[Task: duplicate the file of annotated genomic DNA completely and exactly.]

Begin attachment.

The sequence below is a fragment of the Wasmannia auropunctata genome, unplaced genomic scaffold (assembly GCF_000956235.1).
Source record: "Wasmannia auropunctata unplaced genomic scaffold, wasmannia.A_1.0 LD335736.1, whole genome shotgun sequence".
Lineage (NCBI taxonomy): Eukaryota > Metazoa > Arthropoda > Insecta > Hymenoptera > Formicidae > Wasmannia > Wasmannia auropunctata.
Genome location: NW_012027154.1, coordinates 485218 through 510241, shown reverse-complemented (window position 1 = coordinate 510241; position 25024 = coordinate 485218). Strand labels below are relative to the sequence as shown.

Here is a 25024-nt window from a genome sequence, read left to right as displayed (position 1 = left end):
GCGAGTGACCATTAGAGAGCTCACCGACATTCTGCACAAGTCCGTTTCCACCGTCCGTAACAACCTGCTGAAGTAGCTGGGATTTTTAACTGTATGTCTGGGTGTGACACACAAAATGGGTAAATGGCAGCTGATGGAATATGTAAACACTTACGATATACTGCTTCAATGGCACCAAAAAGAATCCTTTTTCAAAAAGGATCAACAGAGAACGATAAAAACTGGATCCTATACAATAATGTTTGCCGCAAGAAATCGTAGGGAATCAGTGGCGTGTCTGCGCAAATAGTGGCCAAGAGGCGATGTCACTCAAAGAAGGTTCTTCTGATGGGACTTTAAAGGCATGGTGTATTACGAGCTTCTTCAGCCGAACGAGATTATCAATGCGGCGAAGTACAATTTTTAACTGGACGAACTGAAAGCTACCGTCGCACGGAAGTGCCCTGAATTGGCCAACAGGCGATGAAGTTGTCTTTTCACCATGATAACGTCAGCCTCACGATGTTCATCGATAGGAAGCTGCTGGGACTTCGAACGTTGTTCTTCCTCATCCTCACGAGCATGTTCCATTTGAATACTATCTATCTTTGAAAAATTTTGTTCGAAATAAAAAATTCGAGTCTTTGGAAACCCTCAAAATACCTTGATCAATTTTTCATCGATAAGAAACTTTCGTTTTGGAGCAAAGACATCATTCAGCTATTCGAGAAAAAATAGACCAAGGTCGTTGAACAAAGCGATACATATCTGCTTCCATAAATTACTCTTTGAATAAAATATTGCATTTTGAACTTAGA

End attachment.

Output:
The sequence below is a fragment of the Wasmannia auropunctata genome, unplaced genomic scaffold (assembly GCF_000956235.1).
Source record: "Wasmannia auropunctata unplaced genomic scaffold, wasmannia.A_1.0 LD335736.1, whole genome shotgun sequence".
Lineage (NCBI taxonomy): Eukaryota > Metazoa > Arthropoda > Insecta > Hymenoptera > Formicidae > Wasmannia > Wasmannia auropunctata.
Genome location: NW_012027154.1, coordinates 485218 through 510241, shown reverse-complemented (window position 1 = coordinate 510241; position 25024 = coordinate 485218). Strand labels below are relative to the sequence as shown.

Here is a 25024-nt window from a genome sequence, read left to right as displayed (position 1 = left end):
GCGAGTGACCATTAGAGAGCTCACCGACATTCTGCACAAGTCCGTTTCCACCGTCCGTAACAACCTGCTGAAGTAGCTGGGATTTTTAACTGTATGTCTGGGTGTGACACACAAAATGGGTAAATGGCAGCTGATGGAATATGTAAACACTTACGATATACTGCTTCAATGGCACCAAAAAGAATCCTTTTTCAAAAAGGATCAACAGAGAACGATAAAAACTGGATCCTATACAATAATGTTTGCCGCAAGAAATCGTAGGGAATCAGTGGCGTGTCTGCGCAAATAGTGGCCAAGAGGCGATGTCACTCAAAGAAGGTTCTTCTGATGGGACTTTAAAGGCATGGTGTATTACGAGCTTCTTCAGCCGAACGAGATTATCAATGCGGCGAAGTACAATTTTTAACTGGACGAACTGAAAGCTACCGTCGCACGGAAGTGCCCTGAATTGGCCAACAGGCGATGAAGTTGTCTTTTCACCATGATAACGTCAGCCTCACGATGTTCATCGATAGGAAGCTGCTGGGACTTCGAACGTTGTTCTTCCTCATCCTCACGAGCATGTTCCATTTGAATACTATCTATCTTTGAAAAATTTTGTTCGAAATAAAAAATTCGAGTCTTTGGAAACCCTCAAAATACCTTGATCAATTTTTCATCGATAAGAAACTTTCGTTTTGGAGCAAAGACATCATTCAGCTATTCGAGAAAAAATAGACCAAGGTCGTTGAACAAAGCGATACATATCTGCTTCCATAAATTACTCTTTGAATAAAATATTGCATTTTGAACTTAGA